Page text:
Personal Taste Key to Surfacing Trends

by Autumn McGarr

What’s trending in kitchen and bathroom surfacing this season – and why? What makes one material or finish surge? What makes one fade? Looking beyond the spaces themselves, how much, if anything, do design trends owe to news events versus industry preferences and proclamations?

Let’s  look at the surfaces that will potentially dominate the year with these industry pros across the country:

  • Los Angeles area architect Dean Larkin;
  • Tampa area cabinet dealer and designer Doug Amoroso;
  • Houston area interior designer Veronica Solomon;
  • Washington, DC area Home Depot Design Center design supervisor Claire Matthews;
  • Houzz senior associate editor Erin Carlyle.

Porcelain slab is trending for tops, walls and floors.
Photo: Courtesy of Panaria Ceramica, Ceramics of Italy member company / Wellness by Design (Tiller Press, 2020)


Wood and wood looks trended strongly last year for floors and will likely do so again in 2021, the pros agree. That could be the real material or luxury vinyl tile (LVT) imitators. Larkin sees light and medium-toned warm woods for flooring being strong this year, while cooler tones, such as the grays of recent years, will fade. “Hardwood flooring continues to trend every year,” shares Matthews.   

Amoroso agrees: “Wide plank engineered wood floors by far were the strongest trend we saw in 2020 and moving forward into 2021.” Sometimes wide plank only looks like wood. LVT is coming on strong.

Carlyle sees its growing appeal in the latest Houzz surveys as a function of its practicality: “Vinyl flooring has been increasing in demand as it is durable and easy to clean. With the focus on cleanliness during this pandemic, it makes sense that homeowners would gravitate towards easy-to-clean materials like vinyl or resilient flooring.” Solomon sees luxury vinyl tile (LVT) trend in her market, she says, along with marble and porcelain, and expects to see all three trend in 2021.

White is perennially popular for its associations with cleanliness.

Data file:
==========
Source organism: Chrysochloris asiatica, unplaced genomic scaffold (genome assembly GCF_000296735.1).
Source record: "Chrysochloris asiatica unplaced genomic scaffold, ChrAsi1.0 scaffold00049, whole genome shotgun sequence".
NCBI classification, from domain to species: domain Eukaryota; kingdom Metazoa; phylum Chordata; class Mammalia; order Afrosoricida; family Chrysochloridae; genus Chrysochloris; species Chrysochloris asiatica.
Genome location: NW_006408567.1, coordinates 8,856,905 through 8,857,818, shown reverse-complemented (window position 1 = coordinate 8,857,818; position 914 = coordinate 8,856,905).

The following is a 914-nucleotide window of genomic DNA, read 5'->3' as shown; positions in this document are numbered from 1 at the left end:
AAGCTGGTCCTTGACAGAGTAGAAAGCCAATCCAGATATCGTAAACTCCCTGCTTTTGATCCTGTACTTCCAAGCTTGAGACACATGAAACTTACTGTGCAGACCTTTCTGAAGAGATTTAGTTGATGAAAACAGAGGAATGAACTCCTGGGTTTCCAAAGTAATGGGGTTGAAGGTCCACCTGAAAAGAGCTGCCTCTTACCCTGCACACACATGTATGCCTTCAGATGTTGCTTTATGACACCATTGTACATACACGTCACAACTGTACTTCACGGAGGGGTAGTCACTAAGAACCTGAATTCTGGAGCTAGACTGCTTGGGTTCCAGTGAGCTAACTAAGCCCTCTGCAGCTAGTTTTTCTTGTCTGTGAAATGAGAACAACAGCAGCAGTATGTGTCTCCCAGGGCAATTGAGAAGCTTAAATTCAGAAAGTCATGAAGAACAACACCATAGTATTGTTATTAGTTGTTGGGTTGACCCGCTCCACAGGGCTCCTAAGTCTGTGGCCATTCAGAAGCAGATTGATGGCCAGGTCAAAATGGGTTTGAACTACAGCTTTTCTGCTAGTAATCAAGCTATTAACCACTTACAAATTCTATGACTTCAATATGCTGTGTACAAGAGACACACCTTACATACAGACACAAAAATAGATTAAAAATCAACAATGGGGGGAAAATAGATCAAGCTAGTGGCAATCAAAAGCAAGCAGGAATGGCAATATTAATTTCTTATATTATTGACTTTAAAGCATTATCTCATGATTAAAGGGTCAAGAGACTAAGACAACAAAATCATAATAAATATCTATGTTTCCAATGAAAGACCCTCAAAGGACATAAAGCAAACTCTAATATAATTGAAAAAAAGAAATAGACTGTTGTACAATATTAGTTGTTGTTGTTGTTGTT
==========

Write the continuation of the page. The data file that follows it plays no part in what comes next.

Photo: Rachel Loewen © Houzz


“Ceramic or porcelain tile has experienced consistent popularity over the past few years,” Carlyle points out. Large-format tiles in natural stone looks are still a hot trend for bathrooms and kitchen walls, the three designers agree.

Backsplashes will match tops and extend to the ceiling, Larkin observes. “We see designs with less cabinetry on the walls, so the backsplashes can take center stage,” Amoroso shares. He sees these as “huge slabs of stone or quartz, book-matched if possible.”

Subway tiles are also trending, but with more interesting updates. Larkin sees herringbone layouts. Matthews sees colorful grout and different, larger sized tiles making creative statements.

Quartz is still a strong favorite for kitchen
Photo: Silestone, available through Home Depot Design Center


Quartz has been a strong trend for years, but porcelain slab is coming on strong. “Ceramic slab with less movement” is popular among Larkin’s contemporary Southern California clientele, he says. Solomon saw porcelain trend strongly and expects that to potentially increase. Matthews believes natural tones will continue to trend this year.   


Designers and homeowners are getting creative with mixed finishes, interesting textures and painted looks. Reeded inserts were hot in Larkin’s Southern California region and Solomon’s South Texas area. Quarter sawn oak is hot in Florida and in the Mid-Atlantic, Amoroso and Matthews report.